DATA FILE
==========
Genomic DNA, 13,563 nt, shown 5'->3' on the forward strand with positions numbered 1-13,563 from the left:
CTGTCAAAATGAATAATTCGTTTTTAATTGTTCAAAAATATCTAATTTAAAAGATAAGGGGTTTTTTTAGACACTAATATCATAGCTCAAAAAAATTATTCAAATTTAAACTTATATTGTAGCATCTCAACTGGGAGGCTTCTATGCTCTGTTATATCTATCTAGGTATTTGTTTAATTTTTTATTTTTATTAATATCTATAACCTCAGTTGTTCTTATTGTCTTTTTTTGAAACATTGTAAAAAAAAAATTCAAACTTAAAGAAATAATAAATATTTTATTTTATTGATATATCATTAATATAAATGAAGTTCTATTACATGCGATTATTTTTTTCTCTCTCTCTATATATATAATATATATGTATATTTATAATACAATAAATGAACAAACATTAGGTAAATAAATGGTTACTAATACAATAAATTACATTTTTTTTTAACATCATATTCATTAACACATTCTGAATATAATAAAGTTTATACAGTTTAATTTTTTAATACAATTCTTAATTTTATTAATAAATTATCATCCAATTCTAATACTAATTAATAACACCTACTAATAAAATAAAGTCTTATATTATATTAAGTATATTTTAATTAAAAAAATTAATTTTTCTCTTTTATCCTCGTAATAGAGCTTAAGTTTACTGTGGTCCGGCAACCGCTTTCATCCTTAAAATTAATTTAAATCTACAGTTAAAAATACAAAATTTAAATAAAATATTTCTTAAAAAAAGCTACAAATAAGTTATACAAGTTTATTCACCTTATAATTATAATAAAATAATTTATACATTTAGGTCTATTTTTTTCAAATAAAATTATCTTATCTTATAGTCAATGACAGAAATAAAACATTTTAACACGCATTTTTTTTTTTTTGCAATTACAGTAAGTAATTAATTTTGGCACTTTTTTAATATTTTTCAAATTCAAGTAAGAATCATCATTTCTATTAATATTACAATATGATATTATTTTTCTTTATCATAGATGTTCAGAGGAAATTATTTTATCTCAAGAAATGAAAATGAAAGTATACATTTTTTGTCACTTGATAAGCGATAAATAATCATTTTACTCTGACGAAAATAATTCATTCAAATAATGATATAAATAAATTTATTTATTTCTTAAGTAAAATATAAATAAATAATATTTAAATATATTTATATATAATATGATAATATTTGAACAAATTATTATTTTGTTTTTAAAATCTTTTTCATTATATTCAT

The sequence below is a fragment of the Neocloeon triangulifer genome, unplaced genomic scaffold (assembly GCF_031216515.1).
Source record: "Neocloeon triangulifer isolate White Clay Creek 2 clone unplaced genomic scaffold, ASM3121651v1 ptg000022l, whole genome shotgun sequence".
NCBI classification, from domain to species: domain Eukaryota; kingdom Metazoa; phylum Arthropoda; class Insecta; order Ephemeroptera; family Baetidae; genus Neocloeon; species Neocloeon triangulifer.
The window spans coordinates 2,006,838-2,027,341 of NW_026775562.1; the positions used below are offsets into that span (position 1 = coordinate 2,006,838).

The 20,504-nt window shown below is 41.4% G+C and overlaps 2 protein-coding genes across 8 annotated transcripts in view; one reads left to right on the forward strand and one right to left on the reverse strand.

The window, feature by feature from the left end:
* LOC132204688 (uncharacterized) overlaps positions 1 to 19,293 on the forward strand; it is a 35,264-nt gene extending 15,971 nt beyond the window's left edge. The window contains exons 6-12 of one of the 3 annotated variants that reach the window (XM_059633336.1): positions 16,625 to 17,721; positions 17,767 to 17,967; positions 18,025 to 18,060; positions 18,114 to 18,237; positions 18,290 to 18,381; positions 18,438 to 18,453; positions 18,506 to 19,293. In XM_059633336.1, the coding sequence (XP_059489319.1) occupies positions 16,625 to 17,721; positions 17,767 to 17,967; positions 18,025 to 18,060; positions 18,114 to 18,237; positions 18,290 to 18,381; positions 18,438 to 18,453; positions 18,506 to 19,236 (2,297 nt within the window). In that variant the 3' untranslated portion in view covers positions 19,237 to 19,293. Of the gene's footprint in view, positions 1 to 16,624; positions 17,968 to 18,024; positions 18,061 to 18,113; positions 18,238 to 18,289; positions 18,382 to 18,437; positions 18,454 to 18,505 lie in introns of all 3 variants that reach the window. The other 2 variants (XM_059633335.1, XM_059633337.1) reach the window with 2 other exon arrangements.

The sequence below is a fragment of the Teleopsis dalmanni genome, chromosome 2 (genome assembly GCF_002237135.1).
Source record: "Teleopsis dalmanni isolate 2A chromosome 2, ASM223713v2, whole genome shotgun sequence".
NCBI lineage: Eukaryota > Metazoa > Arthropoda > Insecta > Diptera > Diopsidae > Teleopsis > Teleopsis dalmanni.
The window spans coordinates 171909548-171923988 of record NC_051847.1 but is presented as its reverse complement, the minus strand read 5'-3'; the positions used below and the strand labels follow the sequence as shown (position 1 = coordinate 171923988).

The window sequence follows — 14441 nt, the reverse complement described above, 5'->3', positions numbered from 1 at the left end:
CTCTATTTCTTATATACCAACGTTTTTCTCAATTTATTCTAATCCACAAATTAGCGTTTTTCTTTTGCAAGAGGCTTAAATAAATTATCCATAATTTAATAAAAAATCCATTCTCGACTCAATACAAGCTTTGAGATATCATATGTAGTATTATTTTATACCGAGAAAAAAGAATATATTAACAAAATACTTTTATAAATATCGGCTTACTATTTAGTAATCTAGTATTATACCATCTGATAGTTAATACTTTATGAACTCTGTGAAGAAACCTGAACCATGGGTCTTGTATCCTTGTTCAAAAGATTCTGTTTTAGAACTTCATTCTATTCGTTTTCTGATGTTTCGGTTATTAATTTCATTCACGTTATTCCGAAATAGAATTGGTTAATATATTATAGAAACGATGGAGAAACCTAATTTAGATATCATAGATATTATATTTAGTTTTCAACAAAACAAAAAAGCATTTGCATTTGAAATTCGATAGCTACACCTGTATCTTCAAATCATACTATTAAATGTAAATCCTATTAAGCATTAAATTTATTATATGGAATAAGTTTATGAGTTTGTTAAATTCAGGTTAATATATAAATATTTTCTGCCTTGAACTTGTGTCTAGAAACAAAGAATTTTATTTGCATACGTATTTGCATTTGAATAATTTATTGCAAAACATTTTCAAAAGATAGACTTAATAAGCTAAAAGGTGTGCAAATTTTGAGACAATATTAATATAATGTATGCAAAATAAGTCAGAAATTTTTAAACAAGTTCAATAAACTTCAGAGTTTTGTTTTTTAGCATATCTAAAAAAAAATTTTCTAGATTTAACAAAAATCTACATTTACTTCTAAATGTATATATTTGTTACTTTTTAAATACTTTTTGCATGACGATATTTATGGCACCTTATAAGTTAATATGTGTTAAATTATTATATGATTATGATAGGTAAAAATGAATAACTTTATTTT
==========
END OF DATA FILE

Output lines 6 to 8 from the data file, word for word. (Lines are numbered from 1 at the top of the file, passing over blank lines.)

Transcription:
The window spans coordinates 2,006,838-2,027,341 of NW_026775562.1; the positions used below are offsets into that span (position 1 = coordinate 2,006,838).

The 20,504-nt window shown below is 41.4% G+C and overlaps 2 protein-coding genes across 8 annotated transcripts in view; one reads left to right on the forward strand and one right to left on the reverse strand.

The window, feature by feature from the left end: